At the next stop everything appeared to be the same but three times larger, at Lycee Alexandre Petion, our next stop. The Supervisor Principle, gave us an interview and we headed out. At the gate a representative of the CEP (Haiti election council) — Mme. Elizabethe — seemed to ignore that another CEP official — Jasmin — was talking to members of the press when she barged in and interrupted our interview.

"Asire ke tout moun vote pou nou!" ("Be sure everyone votes for us") The statement confirmed what correspondents already had overwhelming evidence and interviews to support. Jasmin quiclky escorted her away before she could say anything else. On her way out she avoided us.

A couple of blocks away at another large site, Tertulien Gulbo - Ecole Nationale, we actually found a couple of voters. Well, sort of. One angry man, propaganda Another person, who didn't have a proper card was being escorted upstairs to vote. The only two voters we saw all day and both had "issues."

We headed back downtown, that would normally be crowded on an average day, but the area around the National Palace was a virtual ghost town. Same thing at the Champ de Mars ONA office polling site. The two people in the courtyard were watching the Brazil/Italy match on a TV and about half of the poll workers were napping. The action was pretty slow and if it wasn't for a ban on alcohol sales for "Election Day" we probably would have had a few beers and watched the game ourselves. Which is what we ended up doing a few hours later.

Hard to believe, except for a flat tire going up Route Delmas, It took virtually no time to get all the way up to Petionville to check out how the more affluent community was doing. As we arrived a group of about ten young men ran across the street to a Lexus (license plate AA 15923) as they came back across the street with 500 gourdes (about $12.75 US) in their hand we asked what was going on "…he's giving us money to vote." They identified the driver as "Ti Mario Viau," the son of the Union Party senate candidate.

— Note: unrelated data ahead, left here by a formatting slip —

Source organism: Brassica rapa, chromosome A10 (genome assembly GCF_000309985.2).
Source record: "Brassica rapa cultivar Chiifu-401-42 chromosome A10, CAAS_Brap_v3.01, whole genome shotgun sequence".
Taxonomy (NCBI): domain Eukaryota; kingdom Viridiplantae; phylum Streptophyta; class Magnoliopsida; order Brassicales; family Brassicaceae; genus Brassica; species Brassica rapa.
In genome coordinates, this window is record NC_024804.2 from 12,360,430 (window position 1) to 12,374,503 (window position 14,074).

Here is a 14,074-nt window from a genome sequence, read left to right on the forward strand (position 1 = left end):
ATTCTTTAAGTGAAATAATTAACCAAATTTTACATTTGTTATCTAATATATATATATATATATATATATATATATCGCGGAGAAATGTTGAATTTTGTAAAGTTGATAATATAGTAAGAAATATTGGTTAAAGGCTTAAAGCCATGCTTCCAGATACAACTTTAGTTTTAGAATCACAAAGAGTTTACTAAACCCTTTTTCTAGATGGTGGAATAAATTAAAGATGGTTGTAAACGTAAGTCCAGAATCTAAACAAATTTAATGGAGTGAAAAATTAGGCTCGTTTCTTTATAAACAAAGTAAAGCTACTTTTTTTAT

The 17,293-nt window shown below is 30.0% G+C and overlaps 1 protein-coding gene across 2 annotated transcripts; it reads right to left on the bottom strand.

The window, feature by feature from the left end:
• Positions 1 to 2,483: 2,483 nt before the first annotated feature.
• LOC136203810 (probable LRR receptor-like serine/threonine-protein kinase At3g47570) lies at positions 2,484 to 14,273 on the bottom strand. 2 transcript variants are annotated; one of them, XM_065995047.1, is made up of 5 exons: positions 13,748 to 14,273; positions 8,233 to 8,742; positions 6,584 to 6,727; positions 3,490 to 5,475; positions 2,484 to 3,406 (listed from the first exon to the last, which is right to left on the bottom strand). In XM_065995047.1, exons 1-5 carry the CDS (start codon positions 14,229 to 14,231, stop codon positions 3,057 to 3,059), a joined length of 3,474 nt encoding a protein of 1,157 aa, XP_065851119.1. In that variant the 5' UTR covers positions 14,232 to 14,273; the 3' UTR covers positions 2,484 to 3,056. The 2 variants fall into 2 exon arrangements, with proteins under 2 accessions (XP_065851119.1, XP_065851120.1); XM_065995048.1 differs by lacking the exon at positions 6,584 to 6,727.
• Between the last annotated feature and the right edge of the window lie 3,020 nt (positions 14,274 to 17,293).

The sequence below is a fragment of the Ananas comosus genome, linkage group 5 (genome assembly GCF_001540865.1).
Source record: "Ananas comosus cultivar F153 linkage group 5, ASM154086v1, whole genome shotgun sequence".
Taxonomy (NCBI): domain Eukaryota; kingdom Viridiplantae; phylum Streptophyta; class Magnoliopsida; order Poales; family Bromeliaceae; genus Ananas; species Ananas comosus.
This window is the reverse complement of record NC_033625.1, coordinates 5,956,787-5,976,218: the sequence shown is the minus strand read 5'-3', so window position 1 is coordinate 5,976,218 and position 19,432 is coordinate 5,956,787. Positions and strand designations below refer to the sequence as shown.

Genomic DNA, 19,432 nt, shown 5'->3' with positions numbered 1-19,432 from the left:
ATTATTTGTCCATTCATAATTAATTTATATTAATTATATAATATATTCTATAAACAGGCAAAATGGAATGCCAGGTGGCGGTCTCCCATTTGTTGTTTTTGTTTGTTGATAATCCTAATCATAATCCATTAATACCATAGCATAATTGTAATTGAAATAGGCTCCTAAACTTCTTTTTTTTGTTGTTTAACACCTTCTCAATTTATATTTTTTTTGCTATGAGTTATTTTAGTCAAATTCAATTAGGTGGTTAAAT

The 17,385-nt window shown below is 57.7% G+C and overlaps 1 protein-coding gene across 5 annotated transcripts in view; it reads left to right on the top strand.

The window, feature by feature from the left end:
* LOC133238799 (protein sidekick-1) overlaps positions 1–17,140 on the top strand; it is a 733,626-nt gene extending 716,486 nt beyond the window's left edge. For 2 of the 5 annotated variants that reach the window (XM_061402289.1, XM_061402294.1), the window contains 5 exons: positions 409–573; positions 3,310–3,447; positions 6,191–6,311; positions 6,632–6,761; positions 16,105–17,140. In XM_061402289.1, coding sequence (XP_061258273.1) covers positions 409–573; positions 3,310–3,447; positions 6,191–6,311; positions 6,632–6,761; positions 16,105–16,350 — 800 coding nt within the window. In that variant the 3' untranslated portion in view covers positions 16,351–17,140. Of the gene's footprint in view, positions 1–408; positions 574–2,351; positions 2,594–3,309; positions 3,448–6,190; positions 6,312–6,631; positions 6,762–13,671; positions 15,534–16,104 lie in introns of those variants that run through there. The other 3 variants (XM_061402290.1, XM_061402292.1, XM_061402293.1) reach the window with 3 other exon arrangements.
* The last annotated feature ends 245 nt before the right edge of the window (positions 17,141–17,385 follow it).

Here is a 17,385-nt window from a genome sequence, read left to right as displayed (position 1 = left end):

Inside the Petionville school, there were over 20 polling booths and no voters. One of the supervisors gave us an off-camera interview claiming that they were actually afraid of being murdered for giving us an interview. Seems like the real "violent" folks live in the richer neighborhoods. But, even the supposedly non-Lavalas crowd was respecting the boycott.

We were starting to draw some attention ourselves so we decided to take Route Frer and flew down to Tabarre — in about 15 minutes— past the US Embassy Complex and President Jean Bertand Aristide's house to the Ecole Nationale de Tabarre polling site. This time it was the UN and PNH who were caught napping. More interviews and empty booths.

After the Brazil/Italy match the polls also closed — at 4:00 PM — we went to three sites to look at the results. In Bel-Air, Building 2004 and Cite Soleil the results were identical, virtually no one had voted outside of the poll workers.

At the end of the day the results were unmistakable, how the government of Haiti can certify these results as being legitimate to fill the vacant Senate seats will be put into question next week when the expected results will draw protests from almost every quarter. Lavalas is clearly the predominant political organization. Everywhere we went people were NOT talking about the election or soccer, the only thing they wanted to know from us was when President Aristide would return.


Posted July 24, 2023